Cat’s life saved by London firefighters in first use of pet oxygen mask
12 July 2022, 10:55
Firefighters in London used a specially designed pet oxygen mask to save a cat’s life, in the first example of its use in the capital.
On Friday afternoon firefighters were called to a house fire in Paddington and removed two cats from the ground floor.
One of the cats was suffering from breathing difficulties and was given oxygen via a specialist pet mask.
According to station officer Nathan Beeby, who was on the scene, this saved the animal’s life.
He explained: “Crews did a great job in challenging conditions to tackle this house fire and then were able to focus on the pets they had rescued.
“Having something specially designed made so much difference as the mask is properly sealed around the animal’s muzzle and all the oxygen is going into their lungs.
“The crews all thought it was a great piece of equipment that was easy to use with the training they had all had, quick to get to work with and ultimately saved the cat’s life.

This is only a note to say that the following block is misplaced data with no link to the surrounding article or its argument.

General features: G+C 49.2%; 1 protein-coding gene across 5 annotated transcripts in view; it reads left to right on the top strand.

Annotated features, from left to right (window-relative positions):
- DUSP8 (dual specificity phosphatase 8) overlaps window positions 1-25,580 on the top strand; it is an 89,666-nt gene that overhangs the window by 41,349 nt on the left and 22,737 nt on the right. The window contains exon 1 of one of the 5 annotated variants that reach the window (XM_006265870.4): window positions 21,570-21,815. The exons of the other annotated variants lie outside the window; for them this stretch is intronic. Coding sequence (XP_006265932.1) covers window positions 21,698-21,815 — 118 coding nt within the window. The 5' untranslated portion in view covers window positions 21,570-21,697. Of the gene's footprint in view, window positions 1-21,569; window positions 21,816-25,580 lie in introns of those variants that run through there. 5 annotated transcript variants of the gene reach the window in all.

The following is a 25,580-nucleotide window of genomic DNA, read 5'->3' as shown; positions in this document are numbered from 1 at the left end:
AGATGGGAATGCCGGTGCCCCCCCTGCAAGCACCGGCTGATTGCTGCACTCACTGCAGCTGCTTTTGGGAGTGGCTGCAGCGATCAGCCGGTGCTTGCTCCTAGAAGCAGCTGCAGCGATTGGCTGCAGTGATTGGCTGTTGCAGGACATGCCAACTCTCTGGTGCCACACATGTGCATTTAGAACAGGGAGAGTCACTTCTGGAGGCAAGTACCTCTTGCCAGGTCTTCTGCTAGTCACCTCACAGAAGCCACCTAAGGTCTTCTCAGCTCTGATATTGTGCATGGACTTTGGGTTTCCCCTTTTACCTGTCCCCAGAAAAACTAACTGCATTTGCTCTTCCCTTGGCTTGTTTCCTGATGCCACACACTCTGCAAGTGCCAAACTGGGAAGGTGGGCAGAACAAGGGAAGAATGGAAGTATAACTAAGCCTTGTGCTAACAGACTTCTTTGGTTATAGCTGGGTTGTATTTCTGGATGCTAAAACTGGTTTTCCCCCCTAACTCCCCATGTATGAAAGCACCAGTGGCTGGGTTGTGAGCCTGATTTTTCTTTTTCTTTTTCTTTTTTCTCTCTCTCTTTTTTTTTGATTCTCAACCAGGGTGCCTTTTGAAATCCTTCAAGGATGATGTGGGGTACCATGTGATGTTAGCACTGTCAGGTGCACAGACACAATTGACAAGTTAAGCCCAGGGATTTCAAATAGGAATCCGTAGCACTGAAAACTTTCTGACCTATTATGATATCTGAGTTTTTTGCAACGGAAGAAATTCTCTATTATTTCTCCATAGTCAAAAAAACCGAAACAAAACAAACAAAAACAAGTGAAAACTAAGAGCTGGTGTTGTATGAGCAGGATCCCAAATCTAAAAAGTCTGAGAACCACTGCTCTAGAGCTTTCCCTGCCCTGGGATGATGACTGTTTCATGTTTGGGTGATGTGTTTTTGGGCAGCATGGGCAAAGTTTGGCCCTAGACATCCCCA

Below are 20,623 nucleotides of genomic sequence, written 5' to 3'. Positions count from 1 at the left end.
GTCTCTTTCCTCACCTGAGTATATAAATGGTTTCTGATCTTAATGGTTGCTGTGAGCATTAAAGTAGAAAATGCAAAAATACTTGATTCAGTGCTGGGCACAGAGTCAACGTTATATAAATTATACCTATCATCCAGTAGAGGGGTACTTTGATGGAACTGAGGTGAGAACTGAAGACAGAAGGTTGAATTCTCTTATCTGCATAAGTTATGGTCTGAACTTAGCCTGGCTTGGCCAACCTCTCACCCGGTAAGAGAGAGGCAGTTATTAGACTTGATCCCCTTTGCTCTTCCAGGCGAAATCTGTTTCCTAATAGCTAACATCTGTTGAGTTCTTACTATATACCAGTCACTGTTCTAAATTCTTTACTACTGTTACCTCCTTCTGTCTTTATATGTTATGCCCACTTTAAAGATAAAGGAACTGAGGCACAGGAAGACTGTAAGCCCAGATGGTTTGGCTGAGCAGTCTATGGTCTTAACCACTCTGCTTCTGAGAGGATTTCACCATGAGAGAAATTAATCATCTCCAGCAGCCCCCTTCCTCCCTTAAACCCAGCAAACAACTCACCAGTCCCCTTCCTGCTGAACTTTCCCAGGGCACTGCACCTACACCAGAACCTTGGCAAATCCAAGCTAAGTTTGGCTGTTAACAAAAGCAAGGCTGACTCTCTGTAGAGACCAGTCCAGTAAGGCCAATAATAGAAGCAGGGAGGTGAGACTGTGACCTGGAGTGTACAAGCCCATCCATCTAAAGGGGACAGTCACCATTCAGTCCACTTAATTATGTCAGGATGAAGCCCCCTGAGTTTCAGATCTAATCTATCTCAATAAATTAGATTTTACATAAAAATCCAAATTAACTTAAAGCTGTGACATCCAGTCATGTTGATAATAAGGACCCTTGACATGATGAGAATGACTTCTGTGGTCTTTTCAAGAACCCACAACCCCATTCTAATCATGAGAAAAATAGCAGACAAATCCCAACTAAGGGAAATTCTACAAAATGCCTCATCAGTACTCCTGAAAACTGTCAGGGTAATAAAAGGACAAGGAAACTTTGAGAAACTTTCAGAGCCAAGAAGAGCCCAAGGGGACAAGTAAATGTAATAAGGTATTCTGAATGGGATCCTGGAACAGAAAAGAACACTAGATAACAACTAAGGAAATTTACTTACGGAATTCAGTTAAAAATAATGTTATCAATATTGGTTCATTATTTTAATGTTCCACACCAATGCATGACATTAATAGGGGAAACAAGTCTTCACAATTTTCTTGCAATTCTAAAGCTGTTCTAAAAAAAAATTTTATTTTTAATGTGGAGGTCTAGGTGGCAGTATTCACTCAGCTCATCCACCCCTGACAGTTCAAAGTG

“Having the specialist equipment there also put the occupier at ease and they were really happy with the outcome.”
The mask used was one of a number donated to the London Fire Brigade by Smokey Paws, a non-profit organisation.
Three different sizes of mask were provided, designed for animals ranging from dogs to snakes and mice.
The masks are currently being used by firefighters in Battersea, Paddington, Richmond and Hammersmith in a pilot scheme.
London firefighters have tackled more than 100 blazes involving dogs, cats, or other pets since 2019.
Firefighters hope the new oxygen masks will significantly increase the survival rate of pets hit by smoke inhalation.
Dave O’Neill, the London Fire Brigade’s Deputy Assistant Commissioner for Operational Policy, explained how valuable the new equipment could be.
He said: “Of course a firefighter’s priority is always to save any human life, but we know how precious people’s pets are to them and we also know owners will put their own lives at risk by trying to return to a burning building to rescue them.
“We know there’s been an increase in people getting pets during the pandemic and we are likely to see more animals involved in incidents, so we needed to improve our ability to respond appropriately.
“This new equipment will allow our crews to safely provide oxygen to any animals which need medical attention in the immediate aftermath of a fire.
“They will also bring a bit of hope and positivity to families in a traumatic situation.
“The equipment for pets builds on the Brigade’s significant investment in its equipment in recent years, including fire escape hoods, which are carried on all fire engines and are used to help bring people out through smoke filled environments safely, and the roll out of three 64m ladders, the tallest in Europe, and eight 32m ladders.”